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9h
comment Characterizing the Galois group using permutations of roots
Thanks. Okay, so now replace $S_4$ with an arbitrary subgroup $G\leq S_n$. If $G$ satisfies that property, must $G$ be the Galois group? In other words, does that property characterize the Galois group?
14h
comment Characterizing the Galois group using permutations of roots
I edited my question title in the hopes of avoiding an XY problem.
14h
revised Characterizing the Galois group using permutations of roots
added 134 characters in body; edited title
14h
comment Word problem number theory
@labbhattacharjee This is a nitpick, but that doesn't follow directly, does it? I mean, I agree that the LCM divides every common multiple, but you can't deduce that instantly from the fact that it's the smallest one, can you?
15h
comment Word problem number theory
You're using the fact that the LCM divides every common multiple, aren't you?
15h
revised Characterizing the Galois group using permutations of roots
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15h
comment Characterizing the Galois group using permutations of roots
@mt__ I think I may have badly formulated my converse. I'll edit in some more details.
15h
revised Word problem number theory
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15h
comment Word problem number theory
You're sure of it, but you don't know the reasoning behind it?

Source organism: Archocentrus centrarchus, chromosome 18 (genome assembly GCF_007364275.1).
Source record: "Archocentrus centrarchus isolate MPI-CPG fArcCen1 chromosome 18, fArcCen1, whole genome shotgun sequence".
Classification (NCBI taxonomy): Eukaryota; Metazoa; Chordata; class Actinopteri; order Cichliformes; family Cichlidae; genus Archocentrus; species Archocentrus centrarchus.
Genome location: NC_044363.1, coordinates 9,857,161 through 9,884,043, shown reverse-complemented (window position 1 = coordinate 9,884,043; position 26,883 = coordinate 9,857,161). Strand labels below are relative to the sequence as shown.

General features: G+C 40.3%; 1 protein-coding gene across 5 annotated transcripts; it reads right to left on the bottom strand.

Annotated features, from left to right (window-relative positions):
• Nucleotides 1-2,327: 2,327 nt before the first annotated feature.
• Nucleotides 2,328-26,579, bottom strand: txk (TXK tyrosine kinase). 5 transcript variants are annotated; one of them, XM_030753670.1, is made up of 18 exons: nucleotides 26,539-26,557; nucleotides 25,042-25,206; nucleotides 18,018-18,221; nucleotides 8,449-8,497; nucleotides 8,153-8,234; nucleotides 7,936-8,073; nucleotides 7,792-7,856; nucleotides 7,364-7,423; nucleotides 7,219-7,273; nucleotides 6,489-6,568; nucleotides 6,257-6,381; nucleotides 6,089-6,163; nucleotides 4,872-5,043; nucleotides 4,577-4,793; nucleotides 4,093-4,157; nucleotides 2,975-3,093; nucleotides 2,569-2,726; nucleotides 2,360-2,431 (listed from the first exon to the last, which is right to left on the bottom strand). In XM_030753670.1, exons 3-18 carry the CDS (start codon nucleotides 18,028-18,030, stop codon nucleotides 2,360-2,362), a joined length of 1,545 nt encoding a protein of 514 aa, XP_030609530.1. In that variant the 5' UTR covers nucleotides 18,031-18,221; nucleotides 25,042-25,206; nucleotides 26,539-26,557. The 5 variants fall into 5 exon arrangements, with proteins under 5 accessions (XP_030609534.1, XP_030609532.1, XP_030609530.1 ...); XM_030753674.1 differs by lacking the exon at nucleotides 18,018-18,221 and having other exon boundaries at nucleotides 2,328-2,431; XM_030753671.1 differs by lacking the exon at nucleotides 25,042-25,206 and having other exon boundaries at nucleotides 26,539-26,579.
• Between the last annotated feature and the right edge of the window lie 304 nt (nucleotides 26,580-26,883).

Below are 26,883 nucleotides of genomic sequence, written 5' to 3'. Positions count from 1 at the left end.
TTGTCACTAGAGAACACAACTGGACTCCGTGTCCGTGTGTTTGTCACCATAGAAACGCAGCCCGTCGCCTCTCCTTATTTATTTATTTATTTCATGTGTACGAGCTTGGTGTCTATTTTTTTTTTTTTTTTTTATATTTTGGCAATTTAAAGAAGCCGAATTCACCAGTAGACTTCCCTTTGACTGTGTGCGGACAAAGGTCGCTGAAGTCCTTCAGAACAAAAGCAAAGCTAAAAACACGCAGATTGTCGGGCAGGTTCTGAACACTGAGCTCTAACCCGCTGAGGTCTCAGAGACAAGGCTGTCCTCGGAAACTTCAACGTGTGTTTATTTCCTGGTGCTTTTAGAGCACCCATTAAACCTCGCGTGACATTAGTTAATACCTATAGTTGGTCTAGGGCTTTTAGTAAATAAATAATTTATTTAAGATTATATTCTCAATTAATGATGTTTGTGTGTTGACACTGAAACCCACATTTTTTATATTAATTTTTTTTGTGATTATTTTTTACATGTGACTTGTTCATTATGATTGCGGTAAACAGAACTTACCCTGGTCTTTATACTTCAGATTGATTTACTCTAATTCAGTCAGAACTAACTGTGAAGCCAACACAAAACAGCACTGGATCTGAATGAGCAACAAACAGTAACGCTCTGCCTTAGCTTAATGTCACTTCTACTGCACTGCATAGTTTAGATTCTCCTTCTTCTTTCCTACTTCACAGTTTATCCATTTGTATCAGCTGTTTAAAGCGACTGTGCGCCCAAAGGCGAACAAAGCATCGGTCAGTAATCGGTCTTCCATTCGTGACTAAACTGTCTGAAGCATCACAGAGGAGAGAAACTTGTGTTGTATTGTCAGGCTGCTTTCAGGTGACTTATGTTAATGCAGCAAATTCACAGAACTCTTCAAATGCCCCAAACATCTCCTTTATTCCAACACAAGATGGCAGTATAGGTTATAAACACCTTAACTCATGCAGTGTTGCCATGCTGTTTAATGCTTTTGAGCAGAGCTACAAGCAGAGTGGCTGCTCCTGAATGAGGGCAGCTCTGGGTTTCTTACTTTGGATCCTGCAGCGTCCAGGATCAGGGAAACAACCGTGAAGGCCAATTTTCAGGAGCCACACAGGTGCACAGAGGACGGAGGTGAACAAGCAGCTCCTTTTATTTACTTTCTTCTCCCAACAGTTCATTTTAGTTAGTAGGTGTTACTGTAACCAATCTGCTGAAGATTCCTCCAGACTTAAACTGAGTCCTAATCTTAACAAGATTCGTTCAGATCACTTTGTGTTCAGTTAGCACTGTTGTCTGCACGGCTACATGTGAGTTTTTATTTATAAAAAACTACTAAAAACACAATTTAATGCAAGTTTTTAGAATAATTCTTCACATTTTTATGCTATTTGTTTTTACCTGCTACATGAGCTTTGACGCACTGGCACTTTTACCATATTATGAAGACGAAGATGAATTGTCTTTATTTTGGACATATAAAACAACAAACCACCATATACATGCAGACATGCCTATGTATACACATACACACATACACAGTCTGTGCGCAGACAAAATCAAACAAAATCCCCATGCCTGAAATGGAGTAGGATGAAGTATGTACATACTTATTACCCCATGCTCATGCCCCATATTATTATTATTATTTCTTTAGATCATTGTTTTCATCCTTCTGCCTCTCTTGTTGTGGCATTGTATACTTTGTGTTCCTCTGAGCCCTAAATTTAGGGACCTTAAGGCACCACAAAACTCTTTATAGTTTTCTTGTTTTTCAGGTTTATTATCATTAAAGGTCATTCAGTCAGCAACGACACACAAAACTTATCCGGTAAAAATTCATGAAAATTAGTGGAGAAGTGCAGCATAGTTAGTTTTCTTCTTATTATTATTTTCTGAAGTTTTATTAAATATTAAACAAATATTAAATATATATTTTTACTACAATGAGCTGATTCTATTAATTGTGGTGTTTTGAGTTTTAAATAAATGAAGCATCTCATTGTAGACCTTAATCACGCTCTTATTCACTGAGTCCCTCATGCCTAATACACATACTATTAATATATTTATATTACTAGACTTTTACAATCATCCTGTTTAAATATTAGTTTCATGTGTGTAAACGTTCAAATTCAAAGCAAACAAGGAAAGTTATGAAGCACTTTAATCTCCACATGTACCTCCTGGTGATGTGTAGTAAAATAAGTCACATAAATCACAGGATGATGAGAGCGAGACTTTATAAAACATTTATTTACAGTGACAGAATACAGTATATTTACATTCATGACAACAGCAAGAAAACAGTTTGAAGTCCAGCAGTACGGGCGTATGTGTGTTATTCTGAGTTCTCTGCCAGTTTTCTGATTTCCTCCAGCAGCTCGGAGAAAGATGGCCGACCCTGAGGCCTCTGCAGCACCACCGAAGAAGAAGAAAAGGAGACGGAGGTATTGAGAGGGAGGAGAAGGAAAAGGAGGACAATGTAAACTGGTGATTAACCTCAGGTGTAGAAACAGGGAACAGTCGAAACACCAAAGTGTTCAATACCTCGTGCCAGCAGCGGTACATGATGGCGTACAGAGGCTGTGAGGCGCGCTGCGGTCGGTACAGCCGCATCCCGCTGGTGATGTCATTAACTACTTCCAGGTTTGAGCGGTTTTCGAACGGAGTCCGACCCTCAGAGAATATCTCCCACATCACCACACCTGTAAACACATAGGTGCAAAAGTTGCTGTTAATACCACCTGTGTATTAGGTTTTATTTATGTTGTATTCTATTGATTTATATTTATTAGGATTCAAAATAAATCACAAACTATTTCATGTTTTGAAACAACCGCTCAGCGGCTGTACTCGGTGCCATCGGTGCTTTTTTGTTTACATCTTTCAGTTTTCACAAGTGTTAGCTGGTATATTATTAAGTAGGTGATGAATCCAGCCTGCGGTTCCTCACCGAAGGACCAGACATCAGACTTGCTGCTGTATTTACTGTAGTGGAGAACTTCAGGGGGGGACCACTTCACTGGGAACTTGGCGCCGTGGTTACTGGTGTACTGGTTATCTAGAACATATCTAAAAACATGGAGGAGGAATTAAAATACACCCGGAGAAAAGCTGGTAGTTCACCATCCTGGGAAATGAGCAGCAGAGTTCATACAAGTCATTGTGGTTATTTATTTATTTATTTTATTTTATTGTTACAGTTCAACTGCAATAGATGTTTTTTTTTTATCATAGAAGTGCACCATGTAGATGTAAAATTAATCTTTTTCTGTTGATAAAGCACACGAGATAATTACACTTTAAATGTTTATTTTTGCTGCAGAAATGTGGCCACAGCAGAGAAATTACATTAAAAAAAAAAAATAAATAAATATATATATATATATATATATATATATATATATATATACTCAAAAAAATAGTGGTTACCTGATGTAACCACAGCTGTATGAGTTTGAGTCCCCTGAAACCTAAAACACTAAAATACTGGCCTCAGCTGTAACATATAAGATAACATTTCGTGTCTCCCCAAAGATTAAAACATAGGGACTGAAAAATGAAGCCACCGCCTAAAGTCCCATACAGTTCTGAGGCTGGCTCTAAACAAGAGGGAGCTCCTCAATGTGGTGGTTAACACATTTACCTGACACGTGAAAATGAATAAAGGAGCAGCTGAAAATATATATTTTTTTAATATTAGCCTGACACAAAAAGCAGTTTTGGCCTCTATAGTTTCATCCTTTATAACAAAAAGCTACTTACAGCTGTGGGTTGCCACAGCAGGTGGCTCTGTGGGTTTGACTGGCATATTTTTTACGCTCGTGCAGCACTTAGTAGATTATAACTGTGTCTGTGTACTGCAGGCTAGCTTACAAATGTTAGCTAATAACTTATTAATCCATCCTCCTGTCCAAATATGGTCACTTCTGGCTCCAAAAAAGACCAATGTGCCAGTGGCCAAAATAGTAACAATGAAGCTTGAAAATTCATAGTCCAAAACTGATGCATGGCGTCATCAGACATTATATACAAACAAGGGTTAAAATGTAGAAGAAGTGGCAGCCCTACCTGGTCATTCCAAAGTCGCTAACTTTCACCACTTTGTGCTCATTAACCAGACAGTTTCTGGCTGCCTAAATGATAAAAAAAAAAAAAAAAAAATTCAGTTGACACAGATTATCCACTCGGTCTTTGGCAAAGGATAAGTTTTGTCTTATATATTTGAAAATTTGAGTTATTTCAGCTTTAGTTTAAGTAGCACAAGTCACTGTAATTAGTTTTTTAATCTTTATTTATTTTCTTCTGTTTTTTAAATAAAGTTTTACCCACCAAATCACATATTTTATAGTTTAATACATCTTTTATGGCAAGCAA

15h
comment Characterizing the Galois group using permutations of roots
@mt_ So you're saying the converse is in fact true for the full symmetric group?
18h
comment Does this integral have any closed form? $\displaystyle\int\frac{1}{x+\sin(x+1)}\mathop{\mathrm dx}$
Your substitution will turn it into a rational function in $x$ and $\sin(x)$, but I don't think that such a thing is guaranteed to have an elementary closed form.
18h
asked Characterizing the Galois group using permutations of roots
21h
comment Why is $sinx$ the imaginary part of $e^{ix}$?
@EamesCobb Do you at least understand why the trig functions turn up here in the first place?
21h
comment Why is $sinx$ the imaginary part of $e^{ix}$?
Do you specifically want to know why the imaginary part isn't $\cos$?
21h
comment Why is $sinx$ the imaginary part of $e^{ix}$?
Not to be rude, but what does this add that wasn't contained in the other answer?
21h
comment Why is $sinx$ the imaginary part of $e^{ix}$?
The best explanation I've seen goes that since the derivative of $e^{ix}$ is $ie^{ix}$, we have a curve which starts at $1$ and has a "velocity vector" always orthogonal to itself, pointing left, and of magnitude $1$. So naturally, it draws a circle. But I don't know how to make this rigorous.
1d
comment Show that there is no integer n with $\phi(n)$ = 14
(Also, your argument for the prime case is a bit complicated. Assume $n$ is prime, then $n=15$, contradiction!).
1d
comment Show that there is no integer n with $\phi(n)$ = 14
I don't see at all what "similar argument" you're implying for the case when $n$ isn't prime, could you explain?
1d
comment Is $x^4+2$ irreducible over $\Bbb{Q}(i)$?
How do you know it's irreducible in $\mathbb Z_5[x]$?
1d
revised Please advise on the order of calculation
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